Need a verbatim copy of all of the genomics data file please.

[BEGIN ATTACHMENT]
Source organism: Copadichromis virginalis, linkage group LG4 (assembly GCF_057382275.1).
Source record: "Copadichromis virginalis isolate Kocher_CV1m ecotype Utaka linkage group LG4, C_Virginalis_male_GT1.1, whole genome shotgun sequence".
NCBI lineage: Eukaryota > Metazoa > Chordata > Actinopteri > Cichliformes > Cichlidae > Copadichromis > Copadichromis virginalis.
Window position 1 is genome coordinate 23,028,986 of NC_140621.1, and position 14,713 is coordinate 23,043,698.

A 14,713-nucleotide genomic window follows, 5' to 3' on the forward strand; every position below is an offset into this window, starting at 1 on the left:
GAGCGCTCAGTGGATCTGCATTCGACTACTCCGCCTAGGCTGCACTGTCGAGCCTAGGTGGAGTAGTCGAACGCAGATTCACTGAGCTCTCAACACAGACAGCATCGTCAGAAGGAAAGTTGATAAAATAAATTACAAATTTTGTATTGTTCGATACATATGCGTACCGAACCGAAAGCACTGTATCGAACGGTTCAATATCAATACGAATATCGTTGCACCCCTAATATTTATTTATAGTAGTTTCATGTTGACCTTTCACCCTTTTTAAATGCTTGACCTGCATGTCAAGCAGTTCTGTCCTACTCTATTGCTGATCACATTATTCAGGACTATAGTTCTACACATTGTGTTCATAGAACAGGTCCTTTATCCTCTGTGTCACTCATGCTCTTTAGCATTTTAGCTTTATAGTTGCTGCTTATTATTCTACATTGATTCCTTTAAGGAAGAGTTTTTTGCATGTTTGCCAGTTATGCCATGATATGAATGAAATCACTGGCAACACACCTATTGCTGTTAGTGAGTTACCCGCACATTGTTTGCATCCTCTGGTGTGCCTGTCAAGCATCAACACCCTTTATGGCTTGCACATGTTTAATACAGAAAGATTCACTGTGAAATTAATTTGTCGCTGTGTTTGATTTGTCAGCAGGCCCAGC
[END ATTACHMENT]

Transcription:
Source organism: Copadichromis virginalis, linkage group LG4 (assembly GCF_057382275.1).
Source record: "Copadichromis virginalis isolate Kocher_CV1m ecotype Utaka linkage group LG4, C_Virginalis_male_GT1.1, whole genome shotgun sequence".
NCBI lineage: Eukaryota > Metazoa > Chordata > Actinopteri > Cichliformes > Cichlidae > Copadichromis > Copadichromis virginalis.
Window position 1 is genome coordinate 23,028,986 of NC_140621.1, and position 14,713 is coordinate 23,043,698.

A 14,713-nucleotide genomic window follows, 5' to 3' on the forward strand; every position below is an offset into this window, starting at 1 on the left:
GAGCGCTCAGTGGATCTGCATTCGACTACTCCGCCTAGGCTGCACTGTCGAGCCTAGGTGGAGTAGTCGAACGCAGATTCACTGAGCTCTCAACACAGACAGCATCGTCAGAAGGAAAGTTGATAAAATAAATTACAAATTTTGTATTGTTCGATACATATGCGTACCGAACCGAAAGCACTGTATCGAACGGTTCAATATCAATACGAATATCGTTGCACCCCTAATATTTATTTATAGTAGTTTCATGTTGACCTTTCACCCTTTTTAAATGCTTGACCTGCATGTCAAGCAGTTCTGTCCTACTCTATTGCTGATCACATTATTCAGGACTATAGTTCTACACATTGTGTTCATAGAACAGGTCCTTTATCCTCTGTGTCACTCATGCTCTTTAGCATTTTAGCTTTATAGTTGCTGCTTATTATTCTACATTGATTCCTTTAAGGAAGAGTTTTTTGCATGTTTGCCAGTTATGCCATGATATGAATGAAATCACTGGCAACACACCTATTGCTGTTAGTGAGTTACCCGCACATTGTTTGCATCCTCTGGTGTGCCTGTCAAGCATCAACACCCTTTATGGCTTGCACATGTTTAATACAGAAAGATTCACTGTGAAATTAATTTGTCGCTGTGTTTGATTTGTCAGCAGGCCCAGC